A Shanghai man stabbed to death a fellow online gamer who sold a virtual sword they had jointly won while playing "Legend of Mir 3", Reuters reports.
Qiu Chengwei, 41, repeatedly stabbed Zhu Caoyuan after discovering that Zhu had sold the "dragon sabre" for 7,200 yuan (£464). Qiu had lent his friend the cybersabre last February, later reporting it as "stolen" when he learned of the transaction. Police, however, told him that - as the disputed weapon was virtual property - he had no recourse to law.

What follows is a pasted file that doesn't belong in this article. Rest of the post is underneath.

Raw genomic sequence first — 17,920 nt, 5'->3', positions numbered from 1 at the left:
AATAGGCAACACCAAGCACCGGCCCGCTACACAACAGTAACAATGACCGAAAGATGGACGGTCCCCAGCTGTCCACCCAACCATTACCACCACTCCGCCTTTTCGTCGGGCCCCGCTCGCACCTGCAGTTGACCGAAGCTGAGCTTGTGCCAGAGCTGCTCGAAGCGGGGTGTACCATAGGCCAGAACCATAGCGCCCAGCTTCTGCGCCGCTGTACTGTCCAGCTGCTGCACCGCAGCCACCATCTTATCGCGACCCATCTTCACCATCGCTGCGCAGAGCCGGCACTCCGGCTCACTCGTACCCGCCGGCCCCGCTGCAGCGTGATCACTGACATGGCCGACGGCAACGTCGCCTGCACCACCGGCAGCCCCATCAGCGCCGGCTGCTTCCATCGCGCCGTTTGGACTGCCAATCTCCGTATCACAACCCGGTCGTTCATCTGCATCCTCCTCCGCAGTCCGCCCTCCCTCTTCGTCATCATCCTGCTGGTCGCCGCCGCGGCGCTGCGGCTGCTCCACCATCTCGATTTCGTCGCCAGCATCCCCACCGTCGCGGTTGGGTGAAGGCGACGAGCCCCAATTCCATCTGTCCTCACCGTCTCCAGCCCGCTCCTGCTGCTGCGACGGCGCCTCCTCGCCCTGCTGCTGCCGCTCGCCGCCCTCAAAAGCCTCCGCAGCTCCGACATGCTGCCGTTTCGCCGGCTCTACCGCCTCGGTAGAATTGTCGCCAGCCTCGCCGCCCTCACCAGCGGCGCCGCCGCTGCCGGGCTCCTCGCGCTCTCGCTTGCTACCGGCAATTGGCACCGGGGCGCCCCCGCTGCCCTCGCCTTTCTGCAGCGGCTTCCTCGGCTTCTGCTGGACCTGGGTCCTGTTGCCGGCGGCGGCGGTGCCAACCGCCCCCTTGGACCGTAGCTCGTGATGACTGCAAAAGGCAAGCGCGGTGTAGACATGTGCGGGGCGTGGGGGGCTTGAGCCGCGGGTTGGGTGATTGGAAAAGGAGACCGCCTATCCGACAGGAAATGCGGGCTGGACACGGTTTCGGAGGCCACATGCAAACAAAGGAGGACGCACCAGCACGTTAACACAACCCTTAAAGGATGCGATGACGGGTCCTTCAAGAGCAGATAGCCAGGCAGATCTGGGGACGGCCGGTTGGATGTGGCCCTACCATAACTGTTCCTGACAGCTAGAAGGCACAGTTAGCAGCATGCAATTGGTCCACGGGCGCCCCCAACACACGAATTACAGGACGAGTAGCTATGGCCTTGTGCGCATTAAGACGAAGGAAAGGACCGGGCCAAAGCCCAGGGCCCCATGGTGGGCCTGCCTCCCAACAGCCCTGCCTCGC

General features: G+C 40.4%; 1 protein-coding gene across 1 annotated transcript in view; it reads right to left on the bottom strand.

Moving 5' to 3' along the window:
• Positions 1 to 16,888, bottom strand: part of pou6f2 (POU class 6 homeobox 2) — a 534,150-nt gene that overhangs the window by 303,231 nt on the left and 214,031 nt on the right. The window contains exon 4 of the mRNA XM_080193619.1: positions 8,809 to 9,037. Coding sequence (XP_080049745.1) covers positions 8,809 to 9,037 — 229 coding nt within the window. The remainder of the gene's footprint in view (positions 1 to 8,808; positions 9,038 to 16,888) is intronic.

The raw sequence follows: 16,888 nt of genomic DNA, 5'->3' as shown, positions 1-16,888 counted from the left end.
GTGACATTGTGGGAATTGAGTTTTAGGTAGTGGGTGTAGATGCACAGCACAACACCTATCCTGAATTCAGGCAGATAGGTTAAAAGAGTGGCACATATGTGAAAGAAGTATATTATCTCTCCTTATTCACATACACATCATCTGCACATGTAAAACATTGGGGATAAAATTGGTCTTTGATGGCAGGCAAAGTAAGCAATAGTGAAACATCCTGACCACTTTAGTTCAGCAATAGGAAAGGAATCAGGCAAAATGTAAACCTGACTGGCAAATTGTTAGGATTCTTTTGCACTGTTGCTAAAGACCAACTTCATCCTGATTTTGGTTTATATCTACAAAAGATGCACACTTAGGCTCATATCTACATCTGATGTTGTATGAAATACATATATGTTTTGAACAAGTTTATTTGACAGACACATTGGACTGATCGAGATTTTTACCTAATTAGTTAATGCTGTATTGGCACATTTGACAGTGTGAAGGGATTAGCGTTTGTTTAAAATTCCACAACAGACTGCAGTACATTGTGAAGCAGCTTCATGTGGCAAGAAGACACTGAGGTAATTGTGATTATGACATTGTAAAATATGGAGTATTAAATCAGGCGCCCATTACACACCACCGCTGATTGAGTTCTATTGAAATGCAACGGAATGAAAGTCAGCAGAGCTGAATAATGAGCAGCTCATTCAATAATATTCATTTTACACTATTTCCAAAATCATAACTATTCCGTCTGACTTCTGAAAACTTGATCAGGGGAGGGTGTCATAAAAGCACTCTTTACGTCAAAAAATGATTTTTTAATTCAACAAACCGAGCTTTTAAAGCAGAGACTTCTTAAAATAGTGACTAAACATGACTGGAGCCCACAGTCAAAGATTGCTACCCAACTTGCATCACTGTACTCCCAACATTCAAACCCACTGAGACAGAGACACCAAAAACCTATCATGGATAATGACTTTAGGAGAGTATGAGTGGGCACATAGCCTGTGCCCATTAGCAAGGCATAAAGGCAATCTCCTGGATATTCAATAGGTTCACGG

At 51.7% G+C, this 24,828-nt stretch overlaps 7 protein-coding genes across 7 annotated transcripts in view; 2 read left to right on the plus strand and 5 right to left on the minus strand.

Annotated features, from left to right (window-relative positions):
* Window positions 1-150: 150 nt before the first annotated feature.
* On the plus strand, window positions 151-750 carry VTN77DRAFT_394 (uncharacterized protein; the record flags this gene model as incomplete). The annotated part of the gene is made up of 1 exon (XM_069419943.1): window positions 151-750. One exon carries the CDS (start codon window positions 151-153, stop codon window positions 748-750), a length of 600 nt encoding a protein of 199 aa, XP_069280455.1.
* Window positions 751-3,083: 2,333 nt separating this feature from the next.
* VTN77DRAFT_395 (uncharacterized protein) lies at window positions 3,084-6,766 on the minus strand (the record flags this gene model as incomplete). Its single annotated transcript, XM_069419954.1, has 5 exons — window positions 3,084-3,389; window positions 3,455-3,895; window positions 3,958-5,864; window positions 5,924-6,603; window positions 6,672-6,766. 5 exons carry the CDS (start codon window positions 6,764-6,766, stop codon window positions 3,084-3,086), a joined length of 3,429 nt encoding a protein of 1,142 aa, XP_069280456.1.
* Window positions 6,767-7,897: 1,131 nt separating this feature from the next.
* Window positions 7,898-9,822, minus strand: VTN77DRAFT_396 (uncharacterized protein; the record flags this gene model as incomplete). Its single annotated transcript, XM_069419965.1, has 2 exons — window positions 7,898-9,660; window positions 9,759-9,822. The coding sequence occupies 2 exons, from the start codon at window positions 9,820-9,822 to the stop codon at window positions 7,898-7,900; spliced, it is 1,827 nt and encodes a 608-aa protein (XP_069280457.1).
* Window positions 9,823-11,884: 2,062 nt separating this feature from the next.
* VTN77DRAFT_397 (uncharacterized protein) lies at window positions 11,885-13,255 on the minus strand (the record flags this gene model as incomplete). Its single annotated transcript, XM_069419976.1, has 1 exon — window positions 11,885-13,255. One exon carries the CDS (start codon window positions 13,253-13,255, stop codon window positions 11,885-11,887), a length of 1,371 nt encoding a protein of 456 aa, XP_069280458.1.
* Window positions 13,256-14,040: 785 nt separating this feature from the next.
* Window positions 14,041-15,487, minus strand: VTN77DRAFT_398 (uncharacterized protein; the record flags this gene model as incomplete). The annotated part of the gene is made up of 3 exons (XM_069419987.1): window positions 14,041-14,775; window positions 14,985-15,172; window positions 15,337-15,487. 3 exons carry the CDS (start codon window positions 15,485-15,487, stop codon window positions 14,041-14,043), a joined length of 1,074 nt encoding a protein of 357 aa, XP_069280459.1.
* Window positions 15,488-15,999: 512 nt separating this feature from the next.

Yet more proof that virtual worlds are very "real" to the people who inhabit them (though from the sound of it, I'm not sure if anything is real to someone like this). And another indication that the EULA alone is not sufficient to resolve disputes among players. Time to finish the experiment we began at last year's State of Play to explore the necessary tools for allowing players to devise their own dispute resolution mechanisms. Pistols at dawn was not one of them.